Monday, March 4, 2013

Evening Report from Rohn by Myron Angstman

Martin Buser appears to be taking a long rest in Rohn, likely 24 hours, which will have him leaving in the heat of the day,  which is certainly a negative in  warm temperatures.  Several  other teams are leaving Rohn this evening after a short rest.   In recent years, many have gone through to Nicholai without a major stop.  Many of the main contenders have now arrived in Rohn, or will shortly.   

This next run is the one that starts to sort out the contenders from the pretenders.  Most  years, the first few teams that leave Nicholai are the  teams to beat.  And of those teams the ones with the best travel times to  Takotna move to the top of my list.  The Farewell  burn is no longer the challenge it was in the early years after the fire, as much of the downed  timber  and stumps have  disappeared.  In much of Alaska fires create a real mess by burning the roots of trees partially as the tundra burns, allowing the trees to blow down easily in later years.  Now young trees are growing in the burn and  the trail is much easier to follow as well.
John Baker made an impressive run today.  At my last writing he was languishing at the rear of the contenders, but a more or less non-stop push from that point will have him in Rohn shortly.  He is certainly within striking distance of the leaders, but there will be a bunch more catching up to do.

Myron Angstman, lawyer, pilot, and dog musher, lives in Bethel, Alaska. Read more about dogs, law suits and rural Alaska gossip by checking

Willow to Rohn by Myron Angstman

Lots of talk today about Martin Buser’s 19 hour run from Willow to Rohn, by the far the fastest it has ever been done.   What’s he up to?? Well from a long distance it looks like he may have gambled on weather and trail conditions.   The first team to travel on a recently set trail,  with a bunch of snow and warm conditions, can often have a much better traveling surface than the subsequent teams.  This is because the  thin surface that sets up, after the trail breakers go through, turns to mush after a few teams churn it up.  When it is cold and a trail is set for a while,  it holds up well to a bunch of teams. My guess is Martin discovered this was the kind of trail in front of him, and off he went. He was first out of the chute, he has a fast team, and tons of experience with which to pull off such a run.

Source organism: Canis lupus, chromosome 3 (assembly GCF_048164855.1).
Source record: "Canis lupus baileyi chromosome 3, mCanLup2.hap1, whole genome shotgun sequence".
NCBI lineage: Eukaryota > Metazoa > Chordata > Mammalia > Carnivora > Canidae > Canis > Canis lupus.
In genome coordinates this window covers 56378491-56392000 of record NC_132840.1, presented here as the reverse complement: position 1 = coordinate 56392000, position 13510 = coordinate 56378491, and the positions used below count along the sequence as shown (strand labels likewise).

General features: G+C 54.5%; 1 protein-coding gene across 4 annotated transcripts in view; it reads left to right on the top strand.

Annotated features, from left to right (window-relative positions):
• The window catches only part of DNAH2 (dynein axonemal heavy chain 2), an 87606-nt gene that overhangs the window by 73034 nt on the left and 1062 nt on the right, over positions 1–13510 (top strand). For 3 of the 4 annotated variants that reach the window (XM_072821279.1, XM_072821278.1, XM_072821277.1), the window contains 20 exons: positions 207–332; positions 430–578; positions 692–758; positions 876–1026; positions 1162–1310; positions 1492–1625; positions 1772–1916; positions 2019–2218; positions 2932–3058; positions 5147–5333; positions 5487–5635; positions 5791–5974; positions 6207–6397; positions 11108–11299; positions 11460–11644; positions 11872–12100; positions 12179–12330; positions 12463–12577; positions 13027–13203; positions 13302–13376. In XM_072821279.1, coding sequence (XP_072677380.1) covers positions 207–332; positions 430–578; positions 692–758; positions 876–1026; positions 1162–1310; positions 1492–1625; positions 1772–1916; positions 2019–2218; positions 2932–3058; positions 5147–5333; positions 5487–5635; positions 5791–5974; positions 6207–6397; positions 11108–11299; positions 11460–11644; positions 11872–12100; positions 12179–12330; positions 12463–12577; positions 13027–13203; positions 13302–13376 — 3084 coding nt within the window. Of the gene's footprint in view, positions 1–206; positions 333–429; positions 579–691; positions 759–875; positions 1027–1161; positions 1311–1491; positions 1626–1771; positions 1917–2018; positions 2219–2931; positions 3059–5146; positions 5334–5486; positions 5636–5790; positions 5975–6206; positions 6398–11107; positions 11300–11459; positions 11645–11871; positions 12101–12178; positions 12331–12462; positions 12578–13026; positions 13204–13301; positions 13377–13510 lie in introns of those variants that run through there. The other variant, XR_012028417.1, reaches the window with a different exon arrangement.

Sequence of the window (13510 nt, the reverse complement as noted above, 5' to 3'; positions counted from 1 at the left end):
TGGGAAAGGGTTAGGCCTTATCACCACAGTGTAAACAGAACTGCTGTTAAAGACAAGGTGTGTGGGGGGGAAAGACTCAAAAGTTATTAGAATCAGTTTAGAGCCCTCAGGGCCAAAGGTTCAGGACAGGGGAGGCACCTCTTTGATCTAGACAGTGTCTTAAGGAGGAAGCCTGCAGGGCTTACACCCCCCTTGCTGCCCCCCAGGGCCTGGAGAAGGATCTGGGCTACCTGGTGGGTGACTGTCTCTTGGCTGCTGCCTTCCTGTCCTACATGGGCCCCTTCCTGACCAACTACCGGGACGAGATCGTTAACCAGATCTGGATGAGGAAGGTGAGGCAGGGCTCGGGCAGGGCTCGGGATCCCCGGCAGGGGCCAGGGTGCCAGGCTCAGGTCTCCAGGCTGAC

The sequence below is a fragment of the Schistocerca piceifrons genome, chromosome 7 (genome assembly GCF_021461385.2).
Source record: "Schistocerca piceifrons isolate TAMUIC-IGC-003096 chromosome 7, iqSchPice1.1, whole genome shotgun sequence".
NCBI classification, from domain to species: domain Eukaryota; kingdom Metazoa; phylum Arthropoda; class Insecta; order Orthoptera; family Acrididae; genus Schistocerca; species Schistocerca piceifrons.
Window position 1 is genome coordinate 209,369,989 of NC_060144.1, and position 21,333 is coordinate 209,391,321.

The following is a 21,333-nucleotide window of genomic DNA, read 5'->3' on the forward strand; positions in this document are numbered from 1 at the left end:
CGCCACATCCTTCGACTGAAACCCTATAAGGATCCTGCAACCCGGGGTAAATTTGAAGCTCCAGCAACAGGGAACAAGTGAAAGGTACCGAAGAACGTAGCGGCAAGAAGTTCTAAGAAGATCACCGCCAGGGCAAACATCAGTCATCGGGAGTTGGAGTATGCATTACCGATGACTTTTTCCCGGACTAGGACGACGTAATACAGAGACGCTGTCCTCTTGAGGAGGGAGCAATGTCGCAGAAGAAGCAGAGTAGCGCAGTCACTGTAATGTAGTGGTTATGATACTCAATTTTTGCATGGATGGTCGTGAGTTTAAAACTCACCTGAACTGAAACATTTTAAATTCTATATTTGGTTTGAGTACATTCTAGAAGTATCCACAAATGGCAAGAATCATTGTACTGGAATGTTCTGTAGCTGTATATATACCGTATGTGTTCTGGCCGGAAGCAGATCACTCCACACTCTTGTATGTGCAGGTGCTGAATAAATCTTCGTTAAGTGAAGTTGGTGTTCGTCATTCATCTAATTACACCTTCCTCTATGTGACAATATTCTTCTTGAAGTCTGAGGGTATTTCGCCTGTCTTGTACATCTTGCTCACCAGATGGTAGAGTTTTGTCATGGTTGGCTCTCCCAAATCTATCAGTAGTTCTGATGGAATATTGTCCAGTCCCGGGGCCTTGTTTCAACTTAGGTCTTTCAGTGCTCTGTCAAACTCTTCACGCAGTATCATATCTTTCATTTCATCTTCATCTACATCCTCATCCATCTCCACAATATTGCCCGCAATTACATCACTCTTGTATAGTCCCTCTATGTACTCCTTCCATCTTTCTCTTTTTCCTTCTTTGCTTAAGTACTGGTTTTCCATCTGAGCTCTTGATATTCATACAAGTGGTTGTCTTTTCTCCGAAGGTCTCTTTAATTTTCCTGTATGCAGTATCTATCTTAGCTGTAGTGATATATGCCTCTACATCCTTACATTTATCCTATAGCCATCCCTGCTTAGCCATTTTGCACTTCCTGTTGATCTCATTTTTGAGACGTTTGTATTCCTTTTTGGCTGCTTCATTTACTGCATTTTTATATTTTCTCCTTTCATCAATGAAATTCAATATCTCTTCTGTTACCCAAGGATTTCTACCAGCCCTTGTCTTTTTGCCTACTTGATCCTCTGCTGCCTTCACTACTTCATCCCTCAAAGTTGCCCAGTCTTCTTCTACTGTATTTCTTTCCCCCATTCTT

Whether it will work or not remains to be seen.  If  he had noticeably better trail than the teams behind him  for 160 miles, he gained an advantage of course.  But did he use up so much energy that the team will not be able to compete at a high level the rest of the way?  We will watch that and other issues closely. It is worth noting that Matt Failor pulled off the same run in just two hours more time.  Using the above theory,  the second team to travel such a trail has the next best trail, and so on down the list.  Failor is a former handler at Buser’s kennel, and is running the Buser second team.  That’s some  kind of “B” team.  

What does that mean for the teams that are further back including John Baker?  If the trail is soft and the temps are warm,  I doubt John is happy where he is at as this is written, leaving Finger Lake in 45th place, at mid day, running in the warmest part of the day, up hill.   And the worst part of that is the number of strong teams that are a long way ahead.   Playing catch up is John’s forte, but if the catch-up is too long, the task becomes daunting.

Myron Angstman, lawyer, pilot, and dog musher, lives in Bethel, Alaska. Read more about dogs, law suits and rural Alaska gossip by checking